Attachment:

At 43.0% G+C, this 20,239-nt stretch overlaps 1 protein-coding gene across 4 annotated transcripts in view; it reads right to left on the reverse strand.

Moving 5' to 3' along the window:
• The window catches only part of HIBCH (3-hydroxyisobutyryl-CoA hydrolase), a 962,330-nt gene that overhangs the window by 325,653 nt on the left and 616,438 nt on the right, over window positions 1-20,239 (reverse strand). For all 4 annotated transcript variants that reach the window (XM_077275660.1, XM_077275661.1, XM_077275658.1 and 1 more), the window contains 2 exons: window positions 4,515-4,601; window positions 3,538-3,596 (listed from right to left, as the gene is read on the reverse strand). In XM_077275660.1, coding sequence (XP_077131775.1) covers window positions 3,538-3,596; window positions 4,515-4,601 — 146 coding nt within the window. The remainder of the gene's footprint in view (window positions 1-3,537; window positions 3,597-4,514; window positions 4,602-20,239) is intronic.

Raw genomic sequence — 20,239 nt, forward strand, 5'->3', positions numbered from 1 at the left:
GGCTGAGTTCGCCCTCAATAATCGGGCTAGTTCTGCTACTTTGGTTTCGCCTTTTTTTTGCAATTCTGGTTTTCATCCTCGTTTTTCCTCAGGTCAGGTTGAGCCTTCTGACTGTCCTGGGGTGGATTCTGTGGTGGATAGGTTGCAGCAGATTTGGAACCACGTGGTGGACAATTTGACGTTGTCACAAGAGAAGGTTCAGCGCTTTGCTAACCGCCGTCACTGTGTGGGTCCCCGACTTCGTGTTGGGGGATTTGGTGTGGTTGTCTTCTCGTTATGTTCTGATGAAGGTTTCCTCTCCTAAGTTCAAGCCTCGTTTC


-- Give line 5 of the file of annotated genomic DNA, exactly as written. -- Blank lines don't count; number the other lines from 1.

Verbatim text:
GGCTGAGTTCGCCCTCAATAATCGGGCTAGTTCTGCTACTTTGGTTTCGCCTTTTTTTTGCAATTCTGGTTTTCATCCTCGTTTTTCCTCAGGTCAGGTTGAGCCTTCTGACTGTCCTGGGGTGGATTCTGTGGTGGATAGGTTGCAGCAGATTTGGAACCACGTGGTGGACAATTTGACGTTGTCACAAGAGAAGGTTCAGCGCTTTGCTAACCGCCGTCACTGTGTGGGTCCCCGACTTCGTGTTGGGGGATTTGGTGTGGTTGTCTTCTCGTTATGTTCTGATGAAGGTTTCCTCTCCTAAGTTCAAGCCTCGTTTC